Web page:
A Harvard law professor, and mentor to President Obama, testified that “the Environmental Protection Agency lacks the statutory and constitutional authority to force states to implement plans to cut carbon emissions at existing power plants.” The Hill,
“In my considered view, EPA is off on a constitutionally reckless mission,” Laurence Tribe, a professor at Harvard Law School, said in prepared remarks at a House Energy and Commerce Subcommittee on Energy and Power hearing on Tuesday.
Tribe was hired to write comments on the rule by Peabody Energy Corp., the largest coal-mining company in the world.
The rule, EPA proposed in June, seeks to cut the power sector’s carbon emissions 30 percent by 2030. Under the rule, states would have one year to create and adopt implementation plans.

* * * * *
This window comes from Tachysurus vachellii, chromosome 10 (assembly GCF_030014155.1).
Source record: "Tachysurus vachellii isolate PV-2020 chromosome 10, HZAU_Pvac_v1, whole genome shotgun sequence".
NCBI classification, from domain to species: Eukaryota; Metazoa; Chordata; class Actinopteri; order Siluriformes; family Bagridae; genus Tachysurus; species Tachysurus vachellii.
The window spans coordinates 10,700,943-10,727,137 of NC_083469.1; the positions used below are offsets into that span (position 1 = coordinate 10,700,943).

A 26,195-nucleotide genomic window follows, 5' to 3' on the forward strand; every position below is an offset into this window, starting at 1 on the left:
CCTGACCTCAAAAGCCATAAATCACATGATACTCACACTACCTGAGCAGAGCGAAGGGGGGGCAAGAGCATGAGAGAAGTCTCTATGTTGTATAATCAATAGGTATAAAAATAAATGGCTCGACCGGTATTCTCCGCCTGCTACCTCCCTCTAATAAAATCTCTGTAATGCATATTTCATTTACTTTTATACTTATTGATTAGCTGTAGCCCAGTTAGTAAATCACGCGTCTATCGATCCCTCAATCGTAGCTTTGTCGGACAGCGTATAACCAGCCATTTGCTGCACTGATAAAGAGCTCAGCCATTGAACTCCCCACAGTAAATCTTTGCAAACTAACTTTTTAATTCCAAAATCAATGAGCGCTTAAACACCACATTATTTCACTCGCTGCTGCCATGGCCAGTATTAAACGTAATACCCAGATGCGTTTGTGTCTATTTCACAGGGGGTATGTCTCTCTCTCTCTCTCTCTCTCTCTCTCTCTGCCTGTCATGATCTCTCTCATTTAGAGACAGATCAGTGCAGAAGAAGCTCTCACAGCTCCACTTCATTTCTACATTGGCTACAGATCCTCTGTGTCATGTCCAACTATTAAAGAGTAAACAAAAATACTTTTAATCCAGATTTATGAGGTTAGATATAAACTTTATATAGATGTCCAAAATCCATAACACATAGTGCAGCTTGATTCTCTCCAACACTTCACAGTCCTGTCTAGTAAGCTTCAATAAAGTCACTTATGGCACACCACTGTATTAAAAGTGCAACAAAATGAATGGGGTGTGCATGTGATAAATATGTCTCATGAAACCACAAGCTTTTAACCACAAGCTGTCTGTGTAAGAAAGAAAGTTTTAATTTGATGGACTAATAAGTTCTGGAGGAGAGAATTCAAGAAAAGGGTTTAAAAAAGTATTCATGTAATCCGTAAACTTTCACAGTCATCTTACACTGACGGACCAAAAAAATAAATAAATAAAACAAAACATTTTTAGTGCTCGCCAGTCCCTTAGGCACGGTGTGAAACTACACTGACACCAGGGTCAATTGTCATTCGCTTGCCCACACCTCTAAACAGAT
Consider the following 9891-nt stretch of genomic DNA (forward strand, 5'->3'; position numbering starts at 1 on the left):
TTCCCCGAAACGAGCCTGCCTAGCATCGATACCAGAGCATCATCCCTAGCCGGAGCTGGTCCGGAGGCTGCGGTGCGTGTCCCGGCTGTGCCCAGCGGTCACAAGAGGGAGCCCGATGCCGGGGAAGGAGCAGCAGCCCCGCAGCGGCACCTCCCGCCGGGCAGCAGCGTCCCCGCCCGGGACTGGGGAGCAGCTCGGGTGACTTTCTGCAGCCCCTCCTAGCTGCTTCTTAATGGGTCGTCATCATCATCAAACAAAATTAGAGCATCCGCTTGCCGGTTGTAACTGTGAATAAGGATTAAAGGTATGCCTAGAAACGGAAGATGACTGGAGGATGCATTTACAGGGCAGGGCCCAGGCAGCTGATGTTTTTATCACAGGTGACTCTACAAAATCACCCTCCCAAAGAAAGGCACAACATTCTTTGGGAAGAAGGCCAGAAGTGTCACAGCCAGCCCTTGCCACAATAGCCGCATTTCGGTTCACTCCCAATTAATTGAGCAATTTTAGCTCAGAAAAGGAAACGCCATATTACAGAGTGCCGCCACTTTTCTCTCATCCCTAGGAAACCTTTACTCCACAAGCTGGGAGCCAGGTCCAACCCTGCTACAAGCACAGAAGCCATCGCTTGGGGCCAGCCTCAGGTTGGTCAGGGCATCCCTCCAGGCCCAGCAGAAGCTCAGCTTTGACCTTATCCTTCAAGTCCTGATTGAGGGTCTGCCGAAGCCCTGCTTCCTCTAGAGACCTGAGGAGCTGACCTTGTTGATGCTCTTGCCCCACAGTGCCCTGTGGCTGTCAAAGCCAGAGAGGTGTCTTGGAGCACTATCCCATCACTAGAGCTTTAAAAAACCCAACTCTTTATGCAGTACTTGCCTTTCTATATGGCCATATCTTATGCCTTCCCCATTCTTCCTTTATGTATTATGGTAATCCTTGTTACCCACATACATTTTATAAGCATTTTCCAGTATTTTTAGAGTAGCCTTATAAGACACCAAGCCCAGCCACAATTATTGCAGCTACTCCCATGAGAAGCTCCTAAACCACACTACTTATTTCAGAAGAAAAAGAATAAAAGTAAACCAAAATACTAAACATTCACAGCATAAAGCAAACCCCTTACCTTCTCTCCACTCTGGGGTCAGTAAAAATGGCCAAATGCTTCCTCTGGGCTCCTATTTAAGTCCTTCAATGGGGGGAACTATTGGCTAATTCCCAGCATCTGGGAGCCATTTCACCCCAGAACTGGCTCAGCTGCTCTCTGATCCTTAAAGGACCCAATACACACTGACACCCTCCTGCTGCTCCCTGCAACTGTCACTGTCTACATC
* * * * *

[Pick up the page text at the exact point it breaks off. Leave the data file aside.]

“This submissive role for the states confounds the political accountability that the Tenth Amendment is meant to protect,” Tribe said in his remarks. “EPA’s plan will force states to adopt policies that will raise energy costs and prove deeply unpopular, while cloaking those policies in the Emperor’s garb of state “choice” – even though in fact the polices are compelled by EPA.”
While Subcommittee Chair Rep. Ed Whitfield (R-Ky.) agreed with Tribe, calling EPA’s plan “a violation of existing law,” not everyone on the committee views the rule as federal overreach.
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